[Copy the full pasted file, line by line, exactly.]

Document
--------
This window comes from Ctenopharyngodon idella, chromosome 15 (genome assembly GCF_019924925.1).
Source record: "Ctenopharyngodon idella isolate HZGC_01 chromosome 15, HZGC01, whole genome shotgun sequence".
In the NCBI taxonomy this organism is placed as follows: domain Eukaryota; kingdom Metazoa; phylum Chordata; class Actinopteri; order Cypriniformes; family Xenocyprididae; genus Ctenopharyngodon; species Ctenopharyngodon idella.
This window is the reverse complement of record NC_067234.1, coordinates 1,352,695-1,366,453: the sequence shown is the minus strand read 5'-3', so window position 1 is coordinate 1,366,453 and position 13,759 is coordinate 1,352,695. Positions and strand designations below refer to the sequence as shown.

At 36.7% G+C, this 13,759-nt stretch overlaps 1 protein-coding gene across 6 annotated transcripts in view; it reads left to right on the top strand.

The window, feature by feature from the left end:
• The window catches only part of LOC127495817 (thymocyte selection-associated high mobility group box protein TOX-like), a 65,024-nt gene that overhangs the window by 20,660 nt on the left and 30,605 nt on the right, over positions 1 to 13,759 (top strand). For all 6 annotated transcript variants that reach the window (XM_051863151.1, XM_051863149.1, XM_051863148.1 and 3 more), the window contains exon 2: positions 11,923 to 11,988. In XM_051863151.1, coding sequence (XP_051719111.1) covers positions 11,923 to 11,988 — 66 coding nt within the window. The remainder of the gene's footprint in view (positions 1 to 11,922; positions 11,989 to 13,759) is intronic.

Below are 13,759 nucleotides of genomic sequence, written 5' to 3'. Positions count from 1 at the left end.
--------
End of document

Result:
This window comes from Ctenopharyngodon idella, chromosome 15 (genome assembly GCF_019924925.1).
Source record: "Ctenopharyngodon idella isolate HZGC_01 chromosome 15, HZGC01, whole genome shotgun sequence".
In the NCBI taxonomy this organism is placed as follows: domain Eukaryota; kingdom Metazoa; phylum Chordata; class Actinopteri; order Cypriniformes; family Xenocyprididae; genus Ctenopharyngodon; species Ctenopharyngodon idella.
This window is the reverse complement of record NC_067234.1, coordinates 1,352,695-1,366,453: the sequence shown is the minus strand read 5'-3', so window position 1 is coordinate 1,366,453 and position 13,759 is coordinate 1,352,695. Positions and strand designations below refer to the sequence as shown.

At 36.7% G+C, this 13,759-nt stretch overlaps 1 protein-coding gene across 6 annotated transcripts in view; it reads left to right on the top strand.

The window, feature by feature from the left end:
• The window catches only part of LOC127495817 (thymocyte selection-associated high mobility group box protein TOX-like), a 65,024-nt gene that overhangs the window by 20,660 nt on the left and 30,605 nt on the right, over positions 1 to 13,759 (top strand). For all 6 annotated transcript variants that reach the window (XM_051863151.1, XM_051863149.1, XM_051863148.1 and 3 more), the window contains exon 2: positions 11,923 to 11,988. In XM_051863151.1, coding sequence (XP_051719111.1) covers positions 11,923 to 11,988 — 66 coding nt within the window. The remainder of the gene's footprint in view (positions 1 to 11,922; positions 11,989 to 13,759) is intronic.

Below are 13,759 nucleotides of genomic sequence, written 5' to 3'. Positions count from 1 at the left end.